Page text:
Students have power. Here at the University of Louisville and universities all across the country. In fact, without the contributions of students, universities could not exist. Without us, they would not have money to operate; they would not have students to fill their classes; they would not have budding researchers that hold critical positions on projects; they would not have a perpetual consumer for overpriced, yet non-nutritious food; and they would have no one to sell overpriced, yet low quality housing to. Without students and their contributions, the university structure comes to a grinding halt.
Although students are in this powerful position, we have the least say in the decision-making process and virtually no practical way of utilizing our power to achieve our interests. What are our interests, you ask? Lower tuition, or at least lower increases in tuition. Better quality housing closer to market rates and flexible housing policies. The availability of nutritious food options at reasonable prices. More involvement and say in the university decision-making process. Safety on our campus. Mental health services that are not overburdened and underfunded. These are our interests as students. No matter your race, color, creed, political beliefs, sexual/gender identity, or any other metric that may divide us, we all are affected by these issues. More importantly, we can all affect the achievement of these interests when we work together.
I joined the Student Senate to help fashion a better reality for students on this campus, and to a certain extent we have. I’ve sponsored legislation that will increase transparency in SGA , a resolution that supports voting rights in the state of Kentucky, and even worked on a housing committee where I successfully fought for more compassionate review of student housing claims in my short term. And I am by no means alone. There are many officials in your student government that are fighting for students every single day–usually without any recognition for their efforts. I can think of many senators who have actively worked to represent the student body, and officials in Top 4 that are negotiating for students every time a new decision is made by the administration that affects our interests.
The problem is, currently the SGA does not possess any leverage in their negotiations with the administration. Our position on many issues is only considered, “the voice of the students” by the administration, an advisory opinion. That voice is clearly not loud enough, and when hundreds of thousands of dollars and people’s futures may be at stake, we need more than a voice, we need power. The amendment I am proposing to the SGA Constitution will give us the power we need to make our voices heard on the issues that affect us all.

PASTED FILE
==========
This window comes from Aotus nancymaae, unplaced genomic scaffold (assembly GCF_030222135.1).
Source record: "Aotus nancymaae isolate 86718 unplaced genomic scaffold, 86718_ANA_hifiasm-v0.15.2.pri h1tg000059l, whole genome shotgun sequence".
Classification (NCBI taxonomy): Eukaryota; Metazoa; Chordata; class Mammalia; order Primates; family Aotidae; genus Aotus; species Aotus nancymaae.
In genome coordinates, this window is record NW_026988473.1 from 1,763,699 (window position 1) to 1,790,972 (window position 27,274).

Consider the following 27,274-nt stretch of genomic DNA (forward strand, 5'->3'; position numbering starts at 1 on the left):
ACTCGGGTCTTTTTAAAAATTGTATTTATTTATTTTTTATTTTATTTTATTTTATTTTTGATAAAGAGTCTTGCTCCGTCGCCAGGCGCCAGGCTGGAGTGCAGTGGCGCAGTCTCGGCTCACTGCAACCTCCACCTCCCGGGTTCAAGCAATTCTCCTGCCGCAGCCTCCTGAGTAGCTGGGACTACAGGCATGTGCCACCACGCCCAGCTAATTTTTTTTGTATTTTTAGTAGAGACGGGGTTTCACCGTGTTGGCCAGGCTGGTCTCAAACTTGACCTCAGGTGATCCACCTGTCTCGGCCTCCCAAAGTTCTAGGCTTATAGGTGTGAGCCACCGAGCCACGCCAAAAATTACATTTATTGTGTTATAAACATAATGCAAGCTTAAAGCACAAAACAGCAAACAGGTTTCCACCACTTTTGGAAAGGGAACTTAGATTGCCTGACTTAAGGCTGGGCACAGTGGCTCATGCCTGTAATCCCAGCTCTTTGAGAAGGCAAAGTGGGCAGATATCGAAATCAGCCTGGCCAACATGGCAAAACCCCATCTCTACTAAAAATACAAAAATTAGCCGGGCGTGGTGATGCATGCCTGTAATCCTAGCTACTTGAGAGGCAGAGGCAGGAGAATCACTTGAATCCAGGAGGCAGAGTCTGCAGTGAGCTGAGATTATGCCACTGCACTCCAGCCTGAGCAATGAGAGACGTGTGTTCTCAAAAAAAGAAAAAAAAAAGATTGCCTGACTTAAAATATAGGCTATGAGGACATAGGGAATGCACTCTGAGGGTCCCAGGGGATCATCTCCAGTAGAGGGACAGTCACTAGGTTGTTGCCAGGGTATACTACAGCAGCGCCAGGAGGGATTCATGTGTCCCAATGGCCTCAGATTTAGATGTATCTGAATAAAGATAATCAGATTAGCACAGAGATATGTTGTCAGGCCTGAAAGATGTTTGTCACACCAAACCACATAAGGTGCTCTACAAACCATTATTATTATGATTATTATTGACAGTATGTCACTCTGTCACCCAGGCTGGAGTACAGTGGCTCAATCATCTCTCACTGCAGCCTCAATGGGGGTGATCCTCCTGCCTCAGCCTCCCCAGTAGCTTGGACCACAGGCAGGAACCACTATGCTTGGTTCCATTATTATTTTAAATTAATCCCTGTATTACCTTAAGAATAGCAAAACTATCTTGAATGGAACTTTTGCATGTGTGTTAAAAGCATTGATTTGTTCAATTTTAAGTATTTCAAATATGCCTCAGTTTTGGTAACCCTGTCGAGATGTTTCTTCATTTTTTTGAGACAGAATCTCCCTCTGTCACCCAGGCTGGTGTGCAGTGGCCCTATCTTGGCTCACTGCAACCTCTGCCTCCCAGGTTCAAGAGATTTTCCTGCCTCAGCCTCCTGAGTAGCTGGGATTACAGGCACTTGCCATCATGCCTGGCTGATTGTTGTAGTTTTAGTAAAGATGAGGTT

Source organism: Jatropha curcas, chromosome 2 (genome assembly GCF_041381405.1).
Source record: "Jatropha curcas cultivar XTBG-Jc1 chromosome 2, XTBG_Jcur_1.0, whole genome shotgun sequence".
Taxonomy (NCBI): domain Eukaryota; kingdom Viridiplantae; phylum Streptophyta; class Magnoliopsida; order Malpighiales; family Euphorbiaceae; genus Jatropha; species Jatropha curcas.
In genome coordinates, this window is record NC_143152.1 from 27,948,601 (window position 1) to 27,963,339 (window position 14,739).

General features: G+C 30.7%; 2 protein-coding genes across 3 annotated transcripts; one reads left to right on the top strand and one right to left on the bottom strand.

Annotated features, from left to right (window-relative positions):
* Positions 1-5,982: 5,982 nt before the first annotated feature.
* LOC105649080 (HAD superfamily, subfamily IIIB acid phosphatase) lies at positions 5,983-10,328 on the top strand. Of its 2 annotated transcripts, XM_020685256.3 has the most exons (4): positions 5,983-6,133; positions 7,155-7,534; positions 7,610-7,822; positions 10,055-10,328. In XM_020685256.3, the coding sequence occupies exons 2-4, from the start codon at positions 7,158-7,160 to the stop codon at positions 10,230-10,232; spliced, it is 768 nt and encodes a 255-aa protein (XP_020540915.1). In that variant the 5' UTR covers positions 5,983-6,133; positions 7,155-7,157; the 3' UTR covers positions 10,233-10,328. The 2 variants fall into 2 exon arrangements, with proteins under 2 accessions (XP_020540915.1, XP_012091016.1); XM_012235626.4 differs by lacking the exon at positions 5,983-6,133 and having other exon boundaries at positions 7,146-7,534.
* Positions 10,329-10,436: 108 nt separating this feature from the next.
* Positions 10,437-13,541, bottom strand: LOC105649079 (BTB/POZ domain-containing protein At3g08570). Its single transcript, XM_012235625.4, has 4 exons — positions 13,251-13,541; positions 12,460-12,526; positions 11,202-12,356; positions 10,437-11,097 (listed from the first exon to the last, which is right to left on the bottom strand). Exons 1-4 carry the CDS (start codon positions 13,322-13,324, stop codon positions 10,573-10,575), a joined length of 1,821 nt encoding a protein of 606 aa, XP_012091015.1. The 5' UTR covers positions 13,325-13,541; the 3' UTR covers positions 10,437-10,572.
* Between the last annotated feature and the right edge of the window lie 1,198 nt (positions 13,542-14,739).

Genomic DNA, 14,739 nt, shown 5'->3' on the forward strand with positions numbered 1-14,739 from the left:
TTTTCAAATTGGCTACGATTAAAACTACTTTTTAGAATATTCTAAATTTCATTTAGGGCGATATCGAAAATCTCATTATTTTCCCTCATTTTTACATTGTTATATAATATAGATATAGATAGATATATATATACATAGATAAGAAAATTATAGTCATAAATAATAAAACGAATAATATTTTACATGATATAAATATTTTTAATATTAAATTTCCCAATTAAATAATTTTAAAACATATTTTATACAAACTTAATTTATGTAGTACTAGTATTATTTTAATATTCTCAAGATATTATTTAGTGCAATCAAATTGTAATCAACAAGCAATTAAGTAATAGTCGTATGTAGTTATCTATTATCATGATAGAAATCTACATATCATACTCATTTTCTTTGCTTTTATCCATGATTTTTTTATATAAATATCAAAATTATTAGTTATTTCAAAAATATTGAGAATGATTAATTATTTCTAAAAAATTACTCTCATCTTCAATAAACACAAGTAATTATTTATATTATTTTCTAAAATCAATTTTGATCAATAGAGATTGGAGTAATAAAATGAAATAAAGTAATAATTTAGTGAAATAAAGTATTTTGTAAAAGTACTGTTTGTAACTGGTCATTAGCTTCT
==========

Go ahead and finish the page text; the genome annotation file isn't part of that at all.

This amendment will give the Student Senate the power to call a student strike regarding a specific issue when requested. It can be requested by the executive branch of SGA or a petition signed by 2,500 students. The strike must be aimed at a specific issue or change in university policy and would consist of either refusing to attend class, refusing to attend athletic events, or in the most extreme cases, refusing to pay tuition and other fees to the university. This bill is practical, democratic, and powerful.
If you’ve never heard of something like this, that’s probably because it doesn’t exist. No student government or student body that we researched has this power. This is not a reason to reject the amendment. It is simply a reason to be both cautious and intelligent in our proposal. This amendment is that. It designs a checkable power for the SGA and student body to address their interests, and it ropes in every official in SGA that is constitutionally responsible for representing those interests. The only difference is that now they will have the leverage to use when they represent you, instead of simply having to beg for unforthcoming changes on your behalf. Yes, this is something new, but the conditions of our universities are new. It is time for us to shift with the time and be the first students to say, “We are important members of these institutions, and as such, we need more of a say in how they are run.”
The constitution is your document, so any amendment to it should be passed by the student body. But before you get the opportunity to vote on this amendment, the Senate has to pass it first. It will be voted upon by that body on March 7th. I am humbly asking any and all students to show up to PNC Horn Auditorium and let your Senate know you support this amendment and that you want the opportunity to vote on it. A move that’s new and different like this may scare some senators away from voting yes. It takes your presence for them to know that you care and that you are not scared. Let’s make our university better for everyone by supporting the student strike amendment.
(Read the full text of the amendment here)